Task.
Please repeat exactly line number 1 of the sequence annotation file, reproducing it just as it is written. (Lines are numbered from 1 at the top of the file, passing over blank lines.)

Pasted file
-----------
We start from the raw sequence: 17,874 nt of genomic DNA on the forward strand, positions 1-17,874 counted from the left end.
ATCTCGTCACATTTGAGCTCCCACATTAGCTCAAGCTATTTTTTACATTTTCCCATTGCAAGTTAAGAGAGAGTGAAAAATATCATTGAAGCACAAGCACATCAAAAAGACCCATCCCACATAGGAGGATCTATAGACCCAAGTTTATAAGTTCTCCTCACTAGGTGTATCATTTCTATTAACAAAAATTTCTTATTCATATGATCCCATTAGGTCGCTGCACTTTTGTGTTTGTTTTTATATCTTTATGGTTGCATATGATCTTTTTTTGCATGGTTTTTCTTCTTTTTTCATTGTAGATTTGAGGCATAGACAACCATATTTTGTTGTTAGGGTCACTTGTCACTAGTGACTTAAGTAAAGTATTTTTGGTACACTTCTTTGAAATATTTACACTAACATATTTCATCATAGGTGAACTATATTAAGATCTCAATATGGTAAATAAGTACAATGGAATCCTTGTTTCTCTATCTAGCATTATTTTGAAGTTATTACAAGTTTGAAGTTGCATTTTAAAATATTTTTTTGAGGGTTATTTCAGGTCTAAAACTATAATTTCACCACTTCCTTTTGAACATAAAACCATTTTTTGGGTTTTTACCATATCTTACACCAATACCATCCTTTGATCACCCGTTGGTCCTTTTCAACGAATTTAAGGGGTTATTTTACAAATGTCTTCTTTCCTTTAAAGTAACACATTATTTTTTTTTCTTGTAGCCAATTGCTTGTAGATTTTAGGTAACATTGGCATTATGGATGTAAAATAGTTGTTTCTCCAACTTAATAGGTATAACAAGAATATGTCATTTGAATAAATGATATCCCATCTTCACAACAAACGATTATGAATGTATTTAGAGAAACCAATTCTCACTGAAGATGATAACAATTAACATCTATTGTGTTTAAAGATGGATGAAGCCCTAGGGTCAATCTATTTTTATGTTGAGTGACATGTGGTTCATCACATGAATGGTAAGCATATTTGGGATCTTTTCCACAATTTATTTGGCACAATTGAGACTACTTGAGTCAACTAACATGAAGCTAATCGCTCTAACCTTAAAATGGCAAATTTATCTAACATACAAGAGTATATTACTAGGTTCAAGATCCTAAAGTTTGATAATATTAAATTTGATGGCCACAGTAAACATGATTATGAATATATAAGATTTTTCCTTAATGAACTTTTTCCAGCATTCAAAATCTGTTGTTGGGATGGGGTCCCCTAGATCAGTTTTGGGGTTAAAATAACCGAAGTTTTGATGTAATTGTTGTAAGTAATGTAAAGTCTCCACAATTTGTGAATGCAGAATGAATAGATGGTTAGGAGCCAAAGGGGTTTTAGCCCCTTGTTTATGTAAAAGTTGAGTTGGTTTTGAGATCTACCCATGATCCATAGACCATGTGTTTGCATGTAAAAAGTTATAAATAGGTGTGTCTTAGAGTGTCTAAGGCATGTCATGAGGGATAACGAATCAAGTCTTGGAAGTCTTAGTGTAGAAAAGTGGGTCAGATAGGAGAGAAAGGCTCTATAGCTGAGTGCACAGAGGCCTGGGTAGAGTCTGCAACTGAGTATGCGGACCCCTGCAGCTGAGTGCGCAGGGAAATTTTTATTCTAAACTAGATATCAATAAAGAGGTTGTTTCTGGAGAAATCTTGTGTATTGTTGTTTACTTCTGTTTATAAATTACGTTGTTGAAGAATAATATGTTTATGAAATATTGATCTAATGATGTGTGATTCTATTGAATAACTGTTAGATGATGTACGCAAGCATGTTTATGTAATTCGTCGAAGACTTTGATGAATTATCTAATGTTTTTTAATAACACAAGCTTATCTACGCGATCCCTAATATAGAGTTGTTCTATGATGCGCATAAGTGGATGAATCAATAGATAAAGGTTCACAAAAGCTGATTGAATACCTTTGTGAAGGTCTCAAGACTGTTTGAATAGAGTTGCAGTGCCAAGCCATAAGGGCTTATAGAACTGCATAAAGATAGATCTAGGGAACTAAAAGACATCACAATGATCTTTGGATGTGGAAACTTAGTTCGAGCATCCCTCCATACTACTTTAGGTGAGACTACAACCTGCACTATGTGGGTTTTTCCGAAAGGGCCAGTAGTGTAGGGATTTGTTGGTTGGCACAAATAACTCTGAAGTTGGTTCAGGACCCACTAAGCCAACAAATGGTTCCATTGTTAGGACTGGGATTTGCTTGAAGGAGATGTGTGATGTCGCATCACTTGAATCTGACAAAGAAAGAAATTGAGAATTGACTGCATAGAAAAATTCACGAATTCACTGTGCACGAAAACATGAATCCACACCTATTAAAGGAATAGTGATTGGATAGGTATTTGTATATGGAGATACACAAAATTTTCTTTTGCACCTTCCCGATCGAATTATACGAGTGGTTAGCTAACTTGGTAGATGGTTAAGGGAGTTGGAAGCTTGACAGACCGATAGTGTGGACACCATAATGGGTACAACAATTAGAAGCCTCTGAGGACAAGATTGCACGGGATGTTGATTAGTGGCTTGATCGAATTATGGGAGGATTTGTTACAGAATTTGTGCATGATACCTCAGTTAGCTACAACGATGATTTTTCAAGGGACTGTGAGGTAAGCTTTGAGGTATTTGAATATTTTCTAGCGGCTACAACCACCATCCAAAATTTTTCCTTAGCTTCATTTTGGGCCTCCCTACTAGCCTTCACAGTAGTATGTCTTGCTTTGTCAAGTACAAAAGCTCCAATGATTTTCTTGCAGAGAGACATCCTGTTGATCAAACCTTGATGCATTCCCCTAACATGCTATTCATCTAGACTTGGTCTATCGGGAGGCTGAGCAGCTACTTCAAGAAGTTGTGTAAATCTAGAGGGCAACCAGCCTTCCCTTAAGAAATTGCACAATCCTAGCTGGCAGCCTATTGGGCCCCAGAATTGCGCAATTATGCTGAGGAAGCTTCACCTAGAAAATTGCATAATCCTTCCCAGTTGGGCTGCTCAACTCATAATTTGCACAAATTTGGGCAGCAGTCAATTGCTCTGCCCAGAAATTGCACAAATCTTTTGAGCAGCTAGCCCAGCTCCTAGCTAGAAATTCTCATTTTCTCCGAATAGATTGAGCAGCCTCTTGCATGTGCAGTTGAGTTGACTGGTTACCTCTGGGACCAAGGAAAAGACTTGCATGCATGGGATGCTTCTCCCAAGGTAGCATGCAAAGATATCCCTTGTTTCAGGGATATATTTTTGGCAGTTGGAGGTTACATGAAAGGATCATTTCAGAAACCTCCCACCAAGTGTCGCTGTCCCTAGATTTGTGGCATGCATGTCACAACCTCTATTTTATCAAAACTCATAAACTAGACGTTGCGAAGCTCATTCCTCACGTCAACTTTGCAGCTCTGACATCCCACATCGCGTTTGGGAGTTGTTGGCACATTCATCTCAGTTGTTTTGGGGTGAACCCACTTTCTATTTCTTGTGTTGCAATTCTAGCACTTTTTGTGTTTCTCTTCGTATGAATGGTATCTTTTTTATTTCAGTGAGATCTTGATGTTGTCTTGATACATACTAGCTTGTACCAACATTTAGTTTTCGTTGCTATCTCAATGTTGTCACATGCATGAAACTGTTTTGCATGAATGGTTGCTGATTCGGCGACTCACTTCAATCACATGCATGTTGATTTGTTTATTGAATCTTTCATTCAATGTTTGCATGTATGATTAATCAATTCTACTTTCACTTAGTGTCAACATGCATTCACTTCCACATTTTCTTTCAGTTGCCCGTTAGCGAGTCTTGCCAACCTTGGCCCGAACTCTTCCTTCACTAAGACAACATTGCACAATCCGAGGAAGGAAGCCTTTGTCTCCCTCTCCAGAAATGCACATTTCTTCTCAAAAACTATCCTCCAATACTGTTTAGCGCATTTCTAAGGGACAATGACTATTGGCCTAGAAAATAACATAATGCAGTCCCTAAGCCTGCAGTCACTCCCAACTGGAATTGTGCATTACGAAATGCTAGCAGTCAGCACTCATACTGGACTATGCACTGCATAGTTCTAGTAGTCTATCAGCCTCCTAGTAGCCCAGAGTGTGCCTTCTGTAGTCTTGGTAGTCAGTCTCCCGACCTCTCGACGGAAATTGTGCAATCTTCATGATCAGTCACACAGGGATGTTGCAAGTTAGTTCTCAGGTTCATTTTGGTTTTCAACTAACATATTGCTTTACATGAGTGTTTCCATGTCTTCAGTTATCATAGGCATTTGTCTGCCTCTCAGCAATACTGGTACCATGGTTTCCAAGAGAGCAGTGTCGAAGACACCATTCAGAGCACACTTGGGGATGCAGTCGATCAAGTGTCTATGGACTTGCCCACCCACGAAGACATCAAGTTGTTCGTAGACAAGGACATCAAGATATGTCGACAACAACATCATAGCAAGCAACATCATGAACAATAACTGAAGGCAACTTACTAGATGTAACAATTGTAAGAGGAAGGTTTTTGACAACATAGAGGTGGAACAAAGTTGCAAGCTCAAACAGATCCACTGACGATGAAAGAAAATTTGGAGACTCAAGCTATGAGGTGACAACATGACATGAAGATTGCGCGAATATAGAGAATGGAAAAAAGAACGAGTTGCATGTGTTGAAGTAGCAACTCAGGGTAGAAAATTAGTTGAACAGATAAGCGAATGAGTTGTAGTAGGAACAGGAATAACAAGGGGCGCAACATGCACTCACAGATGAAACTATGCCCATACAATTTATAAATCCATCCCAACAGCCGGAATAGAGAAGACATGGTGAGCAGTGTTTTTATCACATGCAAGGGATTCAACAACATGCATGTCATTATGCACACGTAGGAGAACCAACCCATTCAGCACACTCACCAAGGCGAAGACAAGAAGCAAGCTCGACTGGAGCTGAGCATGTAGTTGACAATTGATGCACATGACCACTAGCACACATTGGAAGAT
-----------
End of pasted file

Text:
We start from the raw sequence: 17,874 nt of genomic DNA on the forward strand, positions 1-17,874 counted from the left end.